Don’t be a braying ass
- Callimachus in Context by Benjamin Acosta-Hughes and Susan Stephens
Cambridge, 344 pp, £60.00, January 2012, ISBN 978 1 107 00857 1
- Brill’s Companion to Callimachus edited by Benjamin Acosta-Hughes, Luigi Lehnus and Susan Stephens
Brill, 726 pp, £160.00, July 2011, ISBN 978 90 03 14672 4
- Aetia translated and edited by Annette Harder
Oxford, 362 pp. and 1061 pp, £225.00, May 2012, ISBN 978 0 19 958101 6
Recent comparisons of the Hellenistic Age with our own fragmented culture may have persuaded at least some curious readers to dip into Theocritus, Polybius or Apollonius Rhodius. Yet how many have so much as heard of Callimachus? The books discussed here are by serious scholars; they require, between them, an investment of some £450, and comprise a total of more than two thousand pages – at a generous estimate, one page for every intact surviving line of the author they discuss. Who, then, was the man who induced such largesse, and what might justify the evident devotion he here receives?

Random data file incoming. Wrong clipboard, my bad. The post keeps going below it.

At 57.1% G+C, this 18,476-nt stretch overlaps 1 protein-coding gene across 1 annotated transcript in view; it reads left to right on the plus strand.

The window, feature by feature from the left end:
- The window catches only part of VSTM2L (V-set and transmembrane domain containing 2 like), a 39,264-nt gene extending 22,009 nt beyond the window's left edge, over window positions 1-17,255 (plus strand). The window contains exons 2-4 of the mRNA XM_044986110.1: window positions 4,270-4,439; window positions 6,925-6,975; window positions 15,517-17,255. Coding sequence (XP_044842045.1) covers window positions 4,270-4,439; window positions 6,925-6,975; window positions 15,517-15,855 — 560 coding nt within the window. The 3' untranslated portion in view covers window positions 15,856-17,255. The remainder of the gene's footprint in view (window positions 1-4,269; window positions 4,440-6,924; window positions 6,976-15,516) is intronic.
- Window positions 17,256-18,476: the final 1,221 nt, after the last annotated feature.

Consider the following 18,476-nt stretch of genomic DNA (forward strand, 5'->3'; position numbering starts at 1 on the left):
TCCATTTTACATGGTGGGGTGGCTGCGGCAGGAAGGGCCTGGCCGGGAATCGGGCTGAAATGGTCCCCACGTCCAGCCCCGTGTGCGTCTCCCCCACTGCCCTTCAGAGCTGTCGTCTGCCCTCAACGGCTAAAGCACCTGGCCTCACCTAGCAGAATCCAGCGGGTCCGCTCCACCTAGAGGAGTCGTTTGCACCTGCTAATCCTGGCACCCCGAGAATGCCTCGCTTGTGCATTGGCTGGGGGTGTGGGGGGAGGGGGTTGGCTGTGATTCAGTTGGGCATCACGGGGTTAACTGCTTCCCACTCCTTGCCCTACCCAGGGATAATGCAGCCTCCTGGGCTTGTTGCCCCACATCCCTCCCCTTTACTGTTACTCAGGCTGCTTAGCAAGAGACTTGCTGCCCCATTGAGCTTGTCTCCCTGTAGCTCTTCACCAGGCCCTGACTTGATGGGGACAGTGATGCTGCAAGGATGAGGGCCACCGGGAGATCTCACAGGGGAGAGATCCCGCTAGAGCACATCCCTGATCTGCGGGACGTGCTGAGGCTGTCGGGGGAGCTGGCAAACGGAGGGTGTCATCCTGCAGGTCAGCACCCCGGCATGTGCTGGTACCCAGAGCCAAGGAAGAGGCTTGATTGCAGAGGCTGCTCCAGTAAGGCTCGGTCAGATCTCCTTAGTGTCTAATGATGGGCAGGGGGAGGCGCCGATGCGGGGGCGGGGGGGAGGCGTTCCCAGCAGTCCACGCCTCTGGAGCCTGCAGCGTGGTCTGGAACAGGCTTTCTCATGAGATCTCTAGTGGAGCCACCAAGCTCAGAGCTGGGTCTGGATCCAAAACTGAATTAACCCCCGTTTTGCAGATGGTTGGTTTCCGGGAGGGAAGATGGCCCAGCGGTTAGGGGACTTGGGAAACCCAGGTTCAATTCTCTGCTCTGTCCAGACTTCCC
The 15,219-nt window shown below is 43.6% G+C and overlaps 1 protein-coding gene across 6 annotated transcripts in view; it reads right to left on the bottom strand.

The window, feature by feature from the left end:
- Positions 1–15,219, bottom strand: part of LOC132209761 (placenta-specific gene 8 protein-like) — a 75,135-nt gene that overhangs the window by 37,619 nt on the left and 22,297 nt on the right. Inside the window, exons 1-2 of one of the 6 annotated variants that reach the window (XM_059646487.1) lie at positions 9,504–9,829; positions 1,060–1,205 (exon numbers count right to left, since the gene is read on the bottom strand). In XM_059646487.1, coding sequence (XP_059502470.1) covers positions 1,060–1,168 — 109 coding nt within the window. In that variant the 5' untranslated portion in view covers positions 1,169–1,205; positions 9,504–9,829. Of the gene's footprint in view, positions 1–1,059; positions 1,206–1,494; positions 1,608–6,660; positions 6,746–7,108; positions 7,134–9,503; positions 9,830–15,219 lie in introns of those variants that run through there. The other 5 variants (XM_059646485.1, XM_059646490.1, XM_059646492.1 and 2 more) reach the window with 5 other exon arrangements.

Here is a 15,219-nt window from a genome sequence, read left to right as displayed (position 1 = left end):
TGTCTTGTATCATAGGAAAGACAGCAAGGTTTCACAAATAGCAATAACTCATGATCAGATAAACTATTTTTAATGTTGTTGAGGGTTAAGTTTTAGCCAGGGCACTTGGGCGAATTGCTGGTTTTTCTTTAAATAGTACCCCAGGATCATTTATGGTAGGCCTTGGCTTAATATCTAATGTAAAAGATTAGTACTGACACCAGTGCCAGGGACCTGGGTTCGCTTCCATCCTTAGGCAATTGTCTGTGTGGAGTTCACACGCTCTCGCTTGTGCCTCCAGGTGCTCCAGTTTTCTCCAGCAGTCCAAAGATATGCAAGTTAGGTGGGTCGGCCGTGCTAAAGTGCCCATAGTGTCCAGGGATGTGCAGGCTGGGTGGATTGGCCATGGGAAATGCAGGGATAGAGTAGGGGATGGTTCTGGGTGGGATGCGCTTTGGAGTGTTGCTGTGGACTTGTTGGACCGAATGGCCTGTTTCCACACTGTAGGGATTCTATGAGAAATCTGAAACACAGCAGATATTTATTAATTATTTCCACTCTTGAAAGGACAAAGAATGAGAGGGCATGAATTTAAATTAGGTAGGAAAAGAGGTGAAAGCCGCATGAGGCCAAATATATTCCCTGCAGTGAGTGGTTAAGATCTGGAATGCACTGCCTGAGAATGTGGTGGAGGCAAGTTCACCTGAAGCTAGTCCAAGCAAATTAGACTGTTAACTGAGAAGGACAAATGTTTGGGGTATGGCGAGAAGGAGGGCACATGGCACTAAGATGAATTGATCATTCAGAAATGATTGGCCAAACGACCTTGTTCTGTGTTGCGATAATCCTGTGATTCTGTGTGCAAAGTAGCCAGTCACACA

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[*] In A History of Classical Scholarship from the Beginnings to the Hellenistic Age (1968), Rudolph Pfeiffer points out that ‘free meals, high salaries, no taxes to pay, very pleasant surroundings, good lodgings and servants’ provided ‘plenty of opportunity for quarrelling with one another’. Modern parallels suggest themselves.